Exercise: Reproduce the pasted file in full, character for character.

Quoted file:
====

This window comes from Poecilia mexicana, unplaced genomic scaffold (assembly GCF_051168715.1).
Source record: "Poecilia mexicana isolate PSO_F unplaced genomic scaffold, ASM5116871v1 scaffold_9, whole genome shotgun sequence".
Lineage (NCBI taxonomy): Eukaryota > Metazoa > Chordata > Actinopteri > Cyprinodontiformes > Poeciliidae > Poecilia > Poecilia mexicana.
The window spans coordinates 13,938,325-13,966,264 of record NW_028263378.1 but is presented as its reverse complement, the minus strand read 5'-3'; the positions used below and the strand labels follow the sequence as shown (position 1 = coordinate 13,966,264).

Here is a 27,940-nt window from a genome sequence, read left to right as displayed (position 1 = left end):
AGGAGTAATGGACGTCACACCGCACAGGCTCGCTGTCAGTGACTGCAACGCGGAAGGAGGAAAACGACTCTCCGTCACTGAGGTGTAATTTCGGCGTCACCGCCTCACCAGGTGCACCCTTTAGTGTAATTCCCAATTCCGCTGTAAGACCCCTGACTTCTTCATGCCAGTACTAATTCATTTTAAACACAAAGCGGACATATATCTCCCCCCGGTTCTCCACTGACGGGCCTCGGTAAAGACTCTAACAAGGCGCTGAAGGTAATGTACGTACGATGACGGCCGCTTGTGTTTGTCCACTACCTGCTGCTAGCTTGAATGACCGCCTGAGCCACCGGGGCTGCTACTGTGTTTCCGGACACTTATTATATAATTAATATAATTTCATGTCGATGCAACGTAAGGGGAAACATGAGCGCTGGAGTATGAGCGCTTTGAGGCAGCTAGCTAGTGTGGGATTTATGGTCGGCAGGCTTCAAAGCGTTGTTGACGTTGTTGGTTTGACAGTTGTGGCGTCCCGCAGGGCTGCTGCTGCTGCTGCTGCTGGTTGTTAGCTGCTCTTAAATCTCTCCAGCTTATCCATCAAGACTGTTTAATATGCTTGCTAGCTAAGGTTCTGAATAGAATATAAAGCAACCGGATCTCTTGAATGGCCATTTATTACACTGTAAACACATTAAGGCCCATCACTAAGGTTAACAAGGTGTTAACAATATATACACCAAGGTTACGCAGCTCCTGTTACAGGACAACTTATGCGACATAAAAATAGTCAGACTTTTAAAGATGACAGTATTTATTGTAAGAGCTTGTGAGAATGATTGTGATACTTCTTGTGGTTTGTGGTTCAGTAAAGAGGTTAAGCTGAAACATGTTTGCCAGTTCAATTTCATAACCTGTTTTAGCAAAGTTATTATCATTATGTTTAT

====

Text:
This window comes from Poecilia mexicana, unplaced genomic scaffold (assembly GCF_051168715.1).
Source record: "Poecilia mexicana isolate PSO_F unplaced genomic scaffold, ASM5116871v1 scaffold_9, whole genome shotgun sequence".
Lineage (NCBI taxonomy): Eukaryota > Metazoa > Chordata > Actinopteri > Cyprinodontiformes > Poeciliidae > Poecilia > Poecilia mexicana.
The window spans coordinates 13,938,325-13,966,264 of record NW_028263378.1 but is presented as its reverse complement, the minus strand read 5'-3'; the positions used below and the strand labels follow the sequence as shown (position 1 = coordinate 13,966,264).

Here is a 27,940-nt window from a genome sequence, read left to right as displayed (position 1 = left end):
AGGAGTAATGGACGTCACACCGCACAGGCTCGCTGTCAGTGACTGCAACGCGGAAGGAGGAAAACGACTCTCCGTCACTGAGGTGTAATTTCGGCGTCACCGCCTCACCAGGTGCACCCTTTAGTGTAATTCCCAATTCCGCTGTAAGACCCCTGACTTCTTCATGCCAGTACTAATTCATTTTAAACACAAAGCGGACATATATCTCCCCCCGGTTCTCCACTGACGGGCCTCGGTAAAGACTCTAACAAGGCGCTGAAGGTAATGTACGTACGATGACGGCCGCTTGTGTTTGTCCACTACCTGCTGCTAGCTTGAATGACCGCCTGAGCCACCGGGGCTGCTACTGTGTTTCCGGACACTTATTATATAATTAATATAATTTCATGTCGATGCAACGTAAGGGGAAACATGAGCGCTGGAGTATGAGCGCTTTGAGGCAGCTAGCTAGTGTGGGATTTATGGTCGGCAGGCTTCAAAGCGTTGTTGACGTTGTTGGTTTGACAGTTGTGGCGTCCCGCAGGGCTGCTGCTGCTGCTGCTGCTGGTTGTTAGCTGCTCTTAAATCTCTCCAGCTTATCCATCAAGACTGTTTAATATGCTTGCTAGCTAAGGTTCTGAATAGAATATAAAGCAACCGGATCTCTTGAATGGCCATTTATTACACTGTAAACACATTAAGGCCCATCACTAAGGTTAACAAGGTGTTAACAATATATACACCAAGGTTACGCAGCTCCTGTTACAGGACAACTTATGCGACATAAAAATAGTCAGACTTTTAAAGATGACAGTATTTATTGTAAGAGCTTGTGAGAATGATTGTGATACTTCTTGTGGTTTGTGGTTCAGTAAAGAGGTTAAGCTGAAACATGTTTGCCAGTTCAATTTCATAACCTGTTTTAGCAAAGTTATTATCATTATGTTTAT